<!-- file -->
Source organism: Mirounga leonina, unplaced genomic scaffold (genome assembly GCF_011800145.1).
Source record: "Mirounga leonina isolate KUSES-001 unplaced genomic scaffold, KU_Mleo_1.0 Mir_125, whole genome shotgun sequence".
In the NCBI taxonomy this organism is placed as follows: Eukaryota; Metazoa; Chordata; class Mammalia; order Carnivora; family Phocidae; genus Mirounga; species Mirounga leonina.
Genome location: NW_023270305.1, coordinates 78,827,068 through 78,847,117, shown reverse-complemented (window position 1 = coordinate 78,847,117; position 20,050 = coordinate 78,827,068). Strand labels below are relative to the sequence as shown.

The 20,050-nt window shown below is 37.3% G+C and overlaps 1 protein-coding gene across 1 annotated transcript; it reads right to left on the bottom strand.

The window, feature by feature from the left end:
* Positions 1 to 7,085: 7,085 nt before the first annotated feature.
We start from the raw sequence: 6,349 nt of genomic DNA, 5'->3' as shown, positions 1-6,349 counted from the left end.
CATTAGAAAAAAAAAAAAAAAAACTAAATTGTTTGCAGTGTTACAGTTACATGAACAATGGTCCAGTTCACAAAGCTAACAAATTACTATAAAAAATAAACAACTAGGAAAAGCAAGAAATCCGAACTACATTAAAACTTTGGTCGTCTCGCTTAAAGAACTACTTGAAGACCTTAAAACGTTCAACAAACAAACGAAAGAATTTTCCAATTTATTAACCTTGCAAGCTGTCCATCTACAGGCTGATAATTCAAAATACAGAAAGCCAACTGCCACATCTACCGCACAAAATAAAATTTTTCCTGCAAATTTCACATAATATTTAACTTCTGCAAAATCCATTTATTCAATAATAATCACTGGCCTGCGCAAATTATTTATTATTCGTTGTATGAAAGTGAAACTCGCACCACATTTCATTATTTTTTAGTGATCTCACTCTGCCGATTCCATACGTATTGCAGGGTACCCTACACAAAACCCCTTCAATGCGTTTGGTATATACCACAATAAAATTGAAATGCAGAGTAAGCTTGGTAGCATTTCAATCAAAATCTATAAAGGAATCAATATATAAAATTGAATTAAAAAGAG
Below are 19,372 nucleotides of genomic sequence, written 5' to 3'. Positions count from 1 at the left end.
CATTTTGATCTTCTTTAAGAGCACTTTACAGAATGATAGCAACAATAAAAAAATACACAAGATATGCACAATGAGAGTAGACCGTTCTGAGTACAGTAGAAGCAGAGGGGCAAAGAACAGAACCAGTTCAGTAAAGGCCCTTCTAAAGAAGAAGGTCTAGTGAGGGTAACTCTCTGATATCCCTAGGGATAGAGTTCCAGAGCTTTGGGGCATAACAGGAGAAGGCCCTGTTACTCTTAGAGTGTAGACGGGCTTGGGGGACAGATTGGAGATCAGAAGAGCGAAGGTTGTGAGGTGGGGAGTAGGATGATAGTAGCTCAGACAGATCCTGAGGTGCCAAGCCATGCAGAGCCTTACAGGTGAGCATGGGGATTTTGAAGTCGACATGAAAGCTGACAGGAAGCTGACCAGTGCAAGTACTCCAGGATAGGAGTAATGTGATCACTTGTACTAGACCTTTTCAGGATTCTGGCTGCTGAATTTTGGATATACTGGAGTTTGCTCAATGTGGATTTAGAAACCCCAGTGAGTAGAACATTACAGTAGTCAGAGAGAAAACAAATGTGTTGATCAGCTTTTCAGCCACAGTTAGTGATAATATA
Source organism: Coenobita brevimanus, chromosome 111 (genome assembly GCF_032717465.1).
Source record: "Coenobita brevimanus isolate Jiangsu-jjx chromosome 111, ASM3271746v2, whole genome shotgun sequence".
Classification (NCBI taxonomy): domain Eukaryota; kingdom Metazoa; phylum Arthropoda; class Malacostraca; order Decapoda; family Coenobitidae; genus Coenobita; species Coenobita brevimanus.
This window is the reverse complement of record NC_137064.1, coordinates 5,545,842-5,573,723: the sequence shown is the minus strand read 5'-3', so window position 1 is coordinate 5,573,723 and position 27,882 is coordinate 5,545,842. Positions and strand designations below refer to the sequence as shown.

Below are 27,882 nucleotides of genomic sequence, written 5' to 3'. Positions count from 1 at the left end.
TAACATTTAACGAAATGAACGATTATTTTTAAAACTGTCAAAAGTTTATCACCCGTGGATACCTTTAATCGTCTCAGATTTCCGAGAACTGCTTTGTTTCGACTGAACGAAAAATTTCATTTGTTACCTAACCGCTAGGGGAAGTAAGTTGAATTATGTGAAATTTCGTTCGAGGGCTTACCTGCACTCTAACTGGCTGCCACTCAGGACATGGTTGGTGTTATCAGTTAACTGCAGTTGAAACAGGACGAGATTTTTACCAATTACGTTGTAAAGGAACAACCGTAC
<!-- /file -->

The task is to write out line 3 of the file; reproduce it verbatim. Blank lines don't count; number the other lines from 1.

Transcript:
In the NCBI taxonomy this organism is placed as follows: Eukaryota; Metazoa; Chordata; class Mammalia; order Carnivora; family Phocidae; genus Mirounga; species Mirounga leonina.